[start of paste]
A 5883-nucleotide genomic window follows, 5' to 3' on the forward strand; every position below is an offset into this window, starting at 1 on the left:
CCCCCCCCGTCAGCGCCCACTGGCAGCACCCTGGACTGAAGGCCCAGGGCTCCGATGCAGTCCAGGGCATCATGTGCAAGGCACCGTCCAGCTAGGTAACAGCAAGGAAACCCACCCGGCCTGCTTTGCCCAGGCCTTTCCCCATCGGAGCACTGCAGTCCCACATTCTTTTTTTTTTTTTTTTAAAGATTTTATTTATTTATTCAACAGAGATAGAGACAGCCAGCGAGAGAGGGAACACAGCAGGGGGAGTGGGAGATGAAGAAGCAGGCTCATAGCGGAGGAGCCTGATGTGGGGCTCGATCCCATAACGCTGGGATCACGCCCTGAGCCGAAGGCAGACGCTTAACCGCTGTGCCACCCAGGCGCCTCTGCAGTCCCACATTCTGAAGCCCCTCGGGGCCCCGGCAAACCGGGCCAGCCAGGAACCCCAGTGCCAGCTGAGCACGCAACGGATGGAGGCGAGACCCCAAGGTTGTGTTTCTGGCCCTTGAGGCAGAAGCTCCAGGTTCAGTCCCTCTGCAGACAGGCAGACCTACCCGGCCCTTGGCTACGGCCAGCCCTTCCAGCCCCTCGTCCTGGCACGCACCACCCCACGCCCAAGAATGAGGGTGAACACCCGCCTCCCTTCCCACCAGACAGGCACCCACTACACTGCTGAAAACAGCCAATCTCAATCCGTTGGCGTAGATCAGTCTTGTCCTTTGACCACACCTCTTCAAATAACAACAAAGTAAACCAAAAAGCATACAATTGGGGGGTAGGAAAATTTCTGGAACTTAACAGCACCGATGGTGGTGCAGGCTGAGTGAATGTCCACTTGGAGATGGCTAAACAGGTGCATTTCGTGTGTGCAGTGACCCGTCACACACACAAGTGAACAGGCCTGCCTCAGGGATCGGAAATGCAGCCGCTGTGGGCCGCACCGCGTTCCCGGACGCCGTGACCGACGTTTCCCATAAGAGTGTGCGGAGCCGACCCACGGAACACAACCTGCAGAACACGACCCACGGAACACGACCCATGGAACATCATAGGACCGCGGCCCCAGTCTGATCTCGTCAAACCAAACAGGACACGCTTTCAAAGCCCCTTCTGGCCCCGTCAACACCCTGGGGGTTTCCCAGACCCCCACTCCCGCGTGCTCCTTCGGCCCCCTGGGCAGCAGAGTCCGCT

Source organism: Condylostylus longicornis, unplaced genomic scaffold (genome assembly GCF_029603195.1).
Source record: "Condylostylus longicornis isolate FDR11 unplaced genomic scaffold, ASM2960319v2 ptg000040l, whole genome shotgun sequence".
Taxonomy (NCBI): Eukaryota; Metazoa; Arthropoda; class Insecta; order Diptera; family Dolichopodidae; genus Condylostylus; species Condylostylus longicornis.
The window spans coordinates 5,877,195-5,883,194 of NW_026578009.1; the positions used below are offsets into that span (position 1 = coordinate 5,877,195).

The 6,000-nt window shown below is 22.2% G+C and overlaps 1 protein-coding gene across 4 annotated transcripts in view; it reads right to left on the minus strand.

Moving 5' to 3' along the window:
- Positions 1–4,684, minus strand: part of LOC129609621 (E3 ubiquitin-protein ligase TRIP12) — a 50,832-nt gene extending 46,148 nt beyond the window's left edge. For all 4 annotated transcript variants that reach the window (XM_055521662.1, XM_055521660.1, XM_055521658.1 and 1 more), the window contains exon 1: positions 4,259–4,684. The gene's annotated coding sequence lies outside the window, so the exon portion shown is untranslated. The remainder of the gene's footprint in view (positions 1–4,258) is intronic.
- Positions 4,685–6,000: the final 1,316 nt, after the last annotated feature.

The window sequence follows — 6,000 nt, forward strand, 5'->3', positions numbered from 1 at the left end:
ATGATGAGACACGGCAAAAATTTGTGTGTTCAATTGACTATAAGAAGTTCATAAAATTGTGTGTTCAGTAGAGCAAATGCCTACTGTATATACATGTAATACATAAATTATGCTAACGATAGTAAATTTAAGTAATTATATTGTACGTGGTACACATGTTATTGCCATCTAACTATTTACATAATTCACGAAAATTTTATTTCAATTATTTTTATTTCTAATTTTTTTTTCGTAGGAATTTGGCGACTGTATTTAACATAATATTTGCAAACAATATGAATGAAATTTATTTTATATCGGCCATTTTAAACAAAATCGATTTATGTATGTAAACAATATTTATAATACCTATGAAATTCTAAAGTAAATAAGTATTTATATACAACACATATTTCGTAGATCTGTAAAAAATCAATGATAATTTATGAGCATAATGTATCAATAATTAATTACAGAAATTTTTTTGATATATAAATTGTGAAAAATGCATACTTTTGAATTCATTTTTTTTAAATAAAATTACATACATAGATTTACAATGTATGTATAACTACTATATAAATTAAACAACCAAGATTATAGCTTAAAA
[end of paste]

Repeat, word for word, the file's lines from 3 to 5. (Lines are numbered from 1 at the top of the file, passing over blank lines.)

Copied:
Source organism: Condylostylus longicornis, unplaced genomic scaffold (genome assembly GCF_029603195.1).
Source record: "Condylostylus longicornis isolate FDR11 unplaced genomic scaffold, ASM2960319v2 ptg000040l, whole genome shotgun sequence".
Taxonomy (NCBI): Eukaryota; Metazoa; Arthropoda; class Insecta; order Diptera; family Dolichopodidae; genus Condylostylus; species Condylostylus longicornis.